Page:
“Does Prime die…?”
I’ve wanted to do this for a while; take a fresh look at classic nerd movies with the perspectives of time and everything following them.
We’re going to start with a bit of a hybrid. It’s not only a seminal movie for thirtysomething toy geeks, it’s also one of the lynchpins in the mythos of one of the greatest of action figure brands. The year was 1986. The occasion was my best friend’s 12th birthday. We went to Movieland on Central Avenue in Yonkers, New York and saw…
After Star Wars introduced me to the very concept of action figures, there were The Big Three: Masters of the Universe, G.I Joe, and Transformers (for me, there were also Power Lords, M.A.S.K., Rambo, and, yes, a few Care Bears figures, but we’re not here for any of them). The last of these was the only property whose cartoon made the jump from the 12″ box on the second shelf of my wall unit to the big screen, so we were pretty excited about it. Of course, what I know now, but wouldn’t have even considered then, is Transformers-The Movie served just one purpose: get kids like me excited for the new characters and toys in the ’86 range.
There were many ways to do this. The filmmakers chose galvanizing horror.
Transformers-The Movie bothered me. Not bothered annoyed, bothered disturbed. I mean, I loved it; we talked about it constantly, but it also bothered me. I wasn’t prepared for how violent it was, I wasn’t prepared for how, at times, mean-spirited it was, and I certainly wasn’t prepared for half my small Transformers toy collection to be capriciously murdered in front of me.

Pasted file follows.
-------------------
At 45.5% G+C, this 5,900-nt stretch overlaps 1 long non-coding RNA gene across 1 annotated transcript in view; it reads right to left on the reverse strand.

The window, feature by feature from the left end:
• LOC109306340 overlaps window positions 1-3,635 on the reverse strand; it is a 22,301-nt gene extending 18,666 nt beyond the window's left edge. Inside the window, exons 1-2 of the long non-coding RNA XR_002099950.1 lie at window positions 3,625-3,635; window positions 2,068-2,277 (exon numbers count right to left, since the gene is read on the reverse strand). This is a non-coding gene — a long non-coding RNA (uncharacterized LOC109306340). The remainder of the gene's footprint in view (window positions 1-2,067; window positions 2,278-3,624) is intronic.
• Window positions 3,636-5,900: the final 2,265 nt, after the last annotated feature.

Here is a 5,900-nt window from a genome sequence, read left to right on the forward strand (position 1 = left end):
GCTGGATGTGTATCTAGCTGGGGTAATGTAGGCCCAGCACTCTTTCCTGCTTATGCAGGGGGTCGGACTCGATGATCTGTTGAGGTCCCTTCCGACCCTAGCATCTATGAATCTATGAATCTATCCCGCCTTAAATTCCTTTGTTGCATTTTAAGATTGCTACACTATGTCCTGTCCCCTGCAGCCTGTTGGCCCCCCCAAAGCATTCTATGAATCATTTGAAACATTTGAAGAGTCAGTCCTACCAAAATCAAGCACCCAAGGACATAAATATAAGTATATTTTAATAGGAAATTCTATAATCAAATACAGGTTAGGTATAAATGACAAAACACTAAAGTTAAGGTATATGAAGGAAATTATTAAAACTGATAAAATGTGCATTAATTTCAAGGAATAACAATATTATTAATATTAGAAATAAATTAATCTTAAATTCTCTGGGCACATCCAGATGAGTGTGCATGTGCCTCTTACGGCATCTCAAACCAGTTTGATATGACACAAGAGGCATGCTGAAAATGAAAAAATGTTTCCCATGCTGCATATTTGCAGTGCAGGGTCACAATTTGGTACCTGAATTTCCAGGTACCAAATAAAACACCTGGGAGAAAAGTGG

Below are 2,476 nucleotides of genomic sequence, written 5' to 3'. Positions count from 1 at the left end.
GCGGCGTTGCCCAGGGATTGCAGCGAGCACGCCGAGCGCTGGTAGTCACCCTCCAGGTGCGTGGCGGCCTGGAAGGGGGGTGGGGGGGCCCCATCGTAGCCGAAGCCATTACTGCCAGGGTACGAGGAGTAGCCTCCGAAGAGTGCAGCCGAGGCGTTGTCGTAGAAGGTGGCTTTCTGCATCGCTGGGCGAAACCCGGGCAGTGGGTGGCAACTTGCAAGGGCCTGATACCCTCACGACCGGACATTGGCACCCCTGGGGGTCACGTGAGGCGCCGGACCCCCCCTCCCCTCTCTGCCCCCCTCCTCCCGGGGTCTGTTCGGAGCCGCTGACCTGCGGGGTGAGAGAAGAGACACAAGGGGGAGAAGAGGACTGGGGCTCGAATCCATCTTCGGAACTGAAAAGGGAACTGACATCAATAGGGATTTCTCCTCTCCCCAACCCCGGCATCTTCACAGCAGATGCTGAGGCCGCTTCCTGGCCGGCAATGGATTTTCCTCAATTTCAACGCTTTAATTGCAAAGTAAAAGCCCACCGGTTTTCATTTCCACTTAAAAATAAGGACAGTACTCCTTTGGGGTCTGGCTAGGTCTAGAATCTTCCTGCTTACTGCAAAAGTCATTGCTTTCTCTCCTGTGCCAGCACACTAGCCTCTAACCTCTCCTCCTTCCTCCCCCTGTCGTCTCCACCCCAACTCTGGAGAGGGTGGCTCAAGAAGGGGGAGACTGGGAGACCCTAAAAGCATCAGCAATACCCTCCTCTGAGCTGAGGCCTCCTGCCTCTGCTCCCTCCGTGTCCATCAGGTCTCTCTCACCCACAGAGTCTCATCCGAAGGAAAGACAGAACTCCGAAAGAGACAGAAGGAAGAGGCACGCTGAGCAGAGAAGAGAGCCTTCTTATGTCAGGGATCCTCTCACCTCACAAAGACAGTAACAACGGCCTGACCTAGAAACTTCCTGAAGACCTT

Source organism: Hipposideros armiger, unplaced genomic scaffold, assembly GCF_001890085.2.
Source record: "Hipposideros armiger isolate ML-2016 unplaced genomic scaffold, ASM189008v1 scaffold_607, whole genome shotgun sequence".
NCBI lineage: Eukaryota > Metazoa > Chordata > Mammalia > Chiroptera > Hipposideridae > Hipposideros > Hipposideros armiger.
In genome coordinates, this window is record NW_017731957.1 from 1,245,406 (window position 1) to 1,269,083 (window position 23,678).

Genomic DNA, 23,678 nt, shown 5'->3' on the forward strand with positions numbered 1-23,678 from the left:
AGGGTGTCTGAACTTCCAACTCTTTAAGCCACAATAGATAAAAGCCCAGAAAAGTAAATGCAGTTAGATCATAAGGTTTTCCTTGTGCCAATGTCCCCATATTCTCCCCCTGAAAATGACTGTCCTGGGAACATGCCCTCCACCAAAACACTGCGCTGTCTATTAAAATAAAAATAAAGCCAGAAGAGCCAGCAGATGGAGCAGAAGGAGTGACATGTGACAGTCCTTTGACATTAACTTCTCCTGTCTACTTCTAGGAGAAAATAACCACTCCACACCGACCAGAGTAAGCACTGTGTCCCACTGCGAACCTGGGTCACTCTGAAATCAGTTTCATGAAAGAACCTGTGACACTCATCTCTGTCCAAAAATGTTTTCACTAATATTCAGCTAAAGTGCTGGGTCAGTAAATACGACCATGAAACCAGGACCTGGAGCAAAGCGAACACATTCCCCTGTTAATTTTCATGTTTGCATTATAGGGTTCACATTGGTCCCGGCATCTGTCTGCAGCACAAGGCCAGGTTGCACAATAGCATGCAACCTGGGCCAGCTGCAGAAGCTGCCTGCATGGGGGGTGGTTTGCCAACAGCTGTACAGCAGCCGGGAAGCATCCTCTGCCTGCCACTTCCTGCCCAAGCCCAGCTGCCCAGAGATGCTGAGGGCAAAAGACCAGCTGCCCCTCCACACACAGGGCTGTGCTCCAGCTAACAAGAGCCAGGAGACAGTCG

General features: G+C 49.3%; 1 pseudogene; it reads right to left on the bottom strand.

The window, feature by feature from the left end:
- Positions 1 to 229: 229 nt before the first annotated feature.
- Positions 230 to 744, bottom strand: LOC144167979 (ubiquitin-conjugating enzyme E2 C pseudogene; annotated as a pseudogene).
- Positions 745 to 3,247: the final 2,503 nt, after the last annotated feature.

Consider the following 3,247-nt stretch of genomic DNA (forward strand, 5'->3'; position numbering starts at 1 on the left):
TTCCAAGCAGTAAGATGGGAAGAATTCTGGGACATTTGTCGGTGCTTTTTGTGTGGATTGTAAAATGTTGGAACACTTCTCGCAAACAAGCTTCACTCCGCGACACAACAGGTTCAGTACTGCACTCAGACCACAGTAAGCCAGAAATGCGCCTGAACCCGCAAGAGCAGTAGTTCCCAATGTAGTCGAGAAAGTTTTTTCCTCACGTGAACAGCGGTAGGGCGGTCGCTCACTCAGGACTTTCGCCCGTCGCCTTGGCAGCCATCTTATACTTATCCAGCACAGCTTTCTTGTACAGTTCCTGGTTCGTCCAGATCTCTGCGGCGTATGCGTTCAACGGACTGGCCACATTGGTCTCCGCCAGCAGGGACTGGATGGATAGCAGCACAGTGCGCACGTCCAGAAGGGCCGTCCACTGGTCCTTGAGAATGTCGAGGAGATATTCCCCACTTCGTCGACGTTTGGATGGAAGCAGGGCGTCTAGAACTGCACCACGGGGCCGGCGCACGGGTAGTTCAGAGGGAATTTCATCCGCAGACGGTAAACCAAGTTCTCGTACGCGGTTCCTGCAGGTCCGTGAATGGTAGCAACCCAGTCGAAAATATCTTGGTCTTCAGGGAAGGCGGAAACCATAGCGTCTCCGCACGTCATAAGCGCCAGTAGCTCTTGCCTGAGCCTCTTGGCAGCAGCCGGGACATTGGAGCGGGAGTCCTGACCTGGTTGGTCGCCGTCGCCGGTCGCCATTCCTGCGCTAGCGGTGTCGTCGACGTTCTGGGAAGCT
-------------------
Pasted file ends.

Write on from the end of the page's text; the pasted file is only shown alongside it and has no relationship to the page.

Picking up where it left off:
I also wasn’t prepared for everything I knew about Transformers as a world, as a universe, to be obsolete and different by the time the house lights went up and I’m sure I wasn’t alone.
Does Prime die? No way, we thought, but boy, did he. That got to me a bit but, frankly, the image of Starscream turning an ashy gray and crumbling into nothing haunted me. So much so that, years later, when I saw the movie on VHS for the first time, I found myself dreading that part, and I was in my late teens.
I wasn’t crazy about Kranix’s death, either.
Think about now much emotional stock we place in our toys as children. Toy Story 3 was all about that. Looking back, it’s amazing to me Flint Dille and the powers that be at Hasbro could be so flip about annihilating characters with whom kids spent two years falling in love.
Big wheel keep on turning.
Didn’t Galvatron once sing that?
Saying all of this, when I sat down to watch the movie again for this review, it wasn’t the Qunitessons I looked forward to seeing, or Hot Rod, or the planet of junk, it was the first act for which I couldn’t wait; the battle for Autobot City. I still find the deaths of characters like Wheeljack and Brawn heartbreaking, but I’m old enough to handle it, now, and I realize it’s those deaths, in part, which make the first 20 or so minutes of the movie epic.
And, I now realize, ballsy.